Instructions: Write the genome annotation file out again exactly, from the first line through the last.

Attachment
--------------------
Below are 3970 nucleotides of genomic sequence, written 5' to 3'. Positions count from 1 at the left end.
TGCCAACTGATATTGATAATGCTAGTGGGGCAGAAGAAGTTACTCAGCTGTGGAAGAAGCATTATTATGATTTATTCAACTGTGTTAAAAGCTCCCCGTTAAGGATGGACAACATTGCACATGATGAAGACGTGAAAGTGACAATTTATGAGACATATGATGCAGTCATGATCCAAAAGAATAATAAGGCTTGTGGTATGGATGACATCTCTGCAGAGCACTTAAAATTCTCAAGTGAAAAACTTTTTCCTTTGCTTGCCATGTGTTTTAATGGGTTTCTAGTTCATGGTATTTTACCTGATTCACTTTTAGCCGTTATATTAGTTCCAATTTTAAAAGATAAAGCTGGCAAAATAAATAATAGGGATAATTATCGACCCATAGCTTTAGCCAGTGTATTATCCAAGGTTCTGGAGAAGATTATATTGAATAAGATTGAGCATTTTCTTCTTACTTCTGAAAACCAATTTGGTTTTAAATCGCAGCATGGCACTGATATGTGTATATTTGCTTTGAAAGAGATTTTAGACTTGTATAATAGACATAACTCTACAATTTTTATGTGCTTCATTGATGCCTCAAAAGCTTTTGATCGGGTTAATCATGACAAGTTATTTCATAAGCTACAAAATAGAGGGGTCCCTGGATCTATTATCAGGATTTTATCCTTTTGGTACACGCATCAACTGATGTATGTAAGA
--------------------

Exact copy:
Below are 3970 nucleotides of genomic sequence, written 5' to 3'. Positions count from 1 at the left end.
TGCCAACTGATATTGATAATGCTAGTGGGGCAGAAGAAGTTACTCAGCTGTGGAAGAAGCATTATTATGATTTATTCAACTGTGTTAAAAGCTCCCCGTTAAGGATGGACAACATTGCACATGATGAAGACGTGAAAGTGACAATTTATGAGACATATGATGCAGTCATGATCCAAAAGAATAATAAGGCTTGTGGTATGGATGACATCTCTGCAGAGCACTTAAAATTCTCAAGTGAAAAACTTTTTCCTTTGCTTGCCATGTGTTTTAATGGGTTTCTAGTTCATGGTATTTTACCTGATTCACTTTTAGCCGTTATATTAGTTCCAATTTTAAAAGATAAAGCTGGCAAAATAAATAATAGGGATAATTATCGACCCATAGCTTTAGCCAGTGTATTATCCAAGGTTCTGGAGAAGATTATATTGAATAAGATTGAGCATTTTCTTCTTACTTCTGAAAACCAATTTGGTTTTAAATCGCAGCATGGCACTGATATGTGTATATTTGCTTTGAAAGAGATTTTAGACTTGTATAATAGACATAACTCTACAATTTTTATGTGCTTCATTGATGCCTCAAAAGCTTTTGATCGGGTTAATCATGACAAGTTATTTCATAAGCTACAAAATAGAGGGGTCCCTGGATCTATTATCAGGATTTTATCCTTTTGGTACACGCATCAACTGATGTATGTAAGA